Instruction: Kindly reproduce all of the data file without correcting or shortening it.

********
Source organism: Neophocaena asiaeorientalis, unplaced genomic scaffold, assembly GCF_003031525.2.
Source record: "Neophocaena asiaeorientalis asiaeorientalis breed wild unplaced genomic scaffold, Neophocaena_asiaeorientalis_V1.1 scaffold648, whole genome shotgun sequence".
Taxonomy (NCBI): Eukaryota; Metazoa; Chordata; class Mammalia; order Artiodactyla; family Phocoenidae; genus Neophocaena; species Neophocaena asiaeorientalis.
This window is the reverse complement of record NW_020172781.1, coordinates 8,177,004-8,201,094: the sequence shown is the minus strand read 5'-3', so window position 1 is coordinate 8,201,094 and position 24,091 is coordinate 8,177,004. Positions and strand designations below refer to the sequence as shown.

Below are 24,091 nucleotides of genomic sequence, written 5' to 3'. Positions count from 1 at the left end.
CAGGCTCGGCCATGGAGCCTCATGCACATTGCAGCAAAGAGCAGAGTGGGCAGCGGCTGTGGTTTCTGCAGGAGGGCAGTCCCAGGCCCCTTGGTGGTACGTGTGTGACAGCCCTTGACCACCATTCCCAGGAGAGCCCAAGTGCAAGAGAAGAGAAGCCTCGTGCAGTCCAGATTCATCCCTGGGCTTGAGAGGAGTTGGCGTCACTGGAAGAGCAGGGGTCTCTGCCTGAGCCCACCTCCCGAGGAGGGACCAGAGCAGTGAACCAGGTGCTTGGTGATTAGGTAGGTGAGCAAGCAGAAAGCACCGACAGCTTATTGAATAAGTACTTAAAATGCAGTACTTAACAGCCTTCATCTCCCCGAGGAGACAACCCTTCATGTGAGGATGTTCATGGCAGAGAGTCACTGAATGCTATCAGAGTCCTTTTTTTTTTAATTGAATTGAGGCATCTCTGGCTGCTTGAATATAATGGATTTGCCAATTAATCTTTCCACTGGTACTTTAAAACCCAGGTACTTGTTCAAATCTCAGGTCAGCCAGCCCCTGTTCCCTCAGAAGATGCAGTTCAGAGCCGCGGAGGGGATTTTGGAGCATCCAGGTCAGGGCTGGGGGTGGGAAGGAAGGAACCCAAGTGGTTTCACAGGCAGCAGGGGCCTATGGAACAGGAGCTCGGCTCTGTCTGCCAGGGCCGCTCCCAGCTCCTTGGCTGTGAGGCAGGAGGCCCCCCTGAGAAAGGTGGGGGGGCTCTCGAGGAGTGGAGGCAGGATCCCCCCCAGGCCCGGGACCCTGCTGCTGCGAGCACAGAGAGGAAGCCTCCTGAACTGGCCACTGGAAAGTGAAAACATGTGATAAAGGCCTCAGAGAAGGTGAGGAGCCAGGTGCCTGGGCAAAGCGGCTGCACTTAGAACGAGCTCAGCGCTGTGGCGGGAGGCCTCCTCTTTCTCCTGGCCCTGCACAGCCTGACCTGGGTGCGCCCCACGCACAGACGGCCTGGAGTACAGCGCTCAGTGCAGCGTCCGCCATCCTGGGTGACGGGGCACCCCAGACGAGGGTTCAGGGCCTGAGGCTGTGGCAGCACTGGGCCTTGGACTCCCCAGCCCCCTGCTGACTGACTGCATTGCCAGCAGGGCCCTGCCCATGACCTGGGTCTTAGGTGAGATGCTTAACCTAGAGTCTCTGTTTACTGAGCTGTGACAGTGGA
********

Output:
Source organism: Neophocaena asiaeorientalis, unplaced genomic scaffold, assembly GCF_003031525.2.
Source record: "Neophocaena asiaeorientalis asiaeorientalis breed wild unplaced genomic scaffold, Neophocaena_asiaeorientalis_V1.1 scaffold648, whole genome shotgun sequence".
Taxonomy (NCBI): Eukaryota; Metazoa; Chordata; class Mammalia; order Artiodactyla; family Phocoenidae; genus Neophocaena; species Neophocaena asiaeorientalis.
This window is the reverse complement of record NW_020172781.1, coordinates 8,177,004-8,201,094: the sequence shown is the minus strand read 5'-3', so window position 1 is coordinate 8,201,094 and position 24,091 is coordinate 8,177,004. Positions and strand designations below refer to the sequence as shown.

Below are 24,091 nucleotides of genomic sequence, written 5' to 3'. Positions count from 1 at the left end.
CAGGCTCGGCCATGGAGCCTCATGCACATTGCAGCAAAGAGCAGAGTGGGCAGCGGCTGTGGTTTCTGCAGGAGGGCAGTCCCAGGCCCCTTGGTGGTACGTGTGTGACAGCCCTTGACCACCATTCCCAGGAGAGCCCAAGTGCAAGAGAAGAGAAGCCTCGTGCAGTCCAGATTCATCCCTGGGCTTGAGAGGAGTTGGCGTCACTGGAAGAGCAGGGGTCTCTGCCTGAGCCCACCTCCCGAGGAGGGACCAGAGCAGTGAACCAGGTGCTTGGTGATTAGGTAGGTGAGCAAGCAGAAAGCACCGACAGCTTATTGAATAAGTACTTAAAATGCAGTACTTAACAGCCTTCATCTCCCCGAGGAGACAACCCTTCATGTGAGGATGTTCATGGCAGAGAGTCACTGAATGCTATCAGAGTCCTTTTTTTTTTAATTGAATTGAGGCATCTCTGGCTGCTTGAATATAATGGATTTGCCAATTAATCTTTCCACTGGTACTTTAAAACCCAGGTACTTGTTCAAATCTCAGGTCAGCCAGCCCCTGTTCCCTCAGAAGATGCAGTTCAGAGCCGCGGAGGGGATTTTGGAGCATCCAGGTCAGGGCTGGGGGTGGGAAGGAAGGAACCCAAGTGGTTTCACAGGCAGCAGGGGCCTATGGAACAGGAGCTCGGCTCTGTCTGCCAGGGCCGCTCCCAGCTCCTTGGCTGTGAGGCAGGAGGCCCCCCTGAGAAAGGTGGGGGGGCTCTCGAGGAGTGGAGGCAGGATCCCCCCCAGGCCCGGGACCCTGCTGCTGCGAGCACAGAGAGGAAGCCTCCTGAACTGGCCACTGGAAAGTGAAAACATGTGATAAAGGCCTCAGAGAAGGTGAGGAGCCAGGTGCCTGGGCAAAGCGGCTGCACTTAGAACGAGCTCAGCGCTGTGGCGGGAGGCCTCCTCTTTCTCCTGGCCCTGCACAGCCTGACCTGGGTGCGCCCCACGCACAGACGGCCTGGAGTACAGCGCTCAGTGCAGCGTCCGCCATCCTGGGTGACGGGGCACCCCAGACGAGGGTTCAGGGCCTGAGGCTGTGGCAGCACTGGGCCTTGGACTCCCCAGCCCCCTGCTGACTGACTGCATTGCCAGCAGGGCCCTGCCCATGACCTGGGTCTTAGGTGAGATGCTTAACCTAGAGTCTCTGTTTACTGAGCTGTGACAGTGGA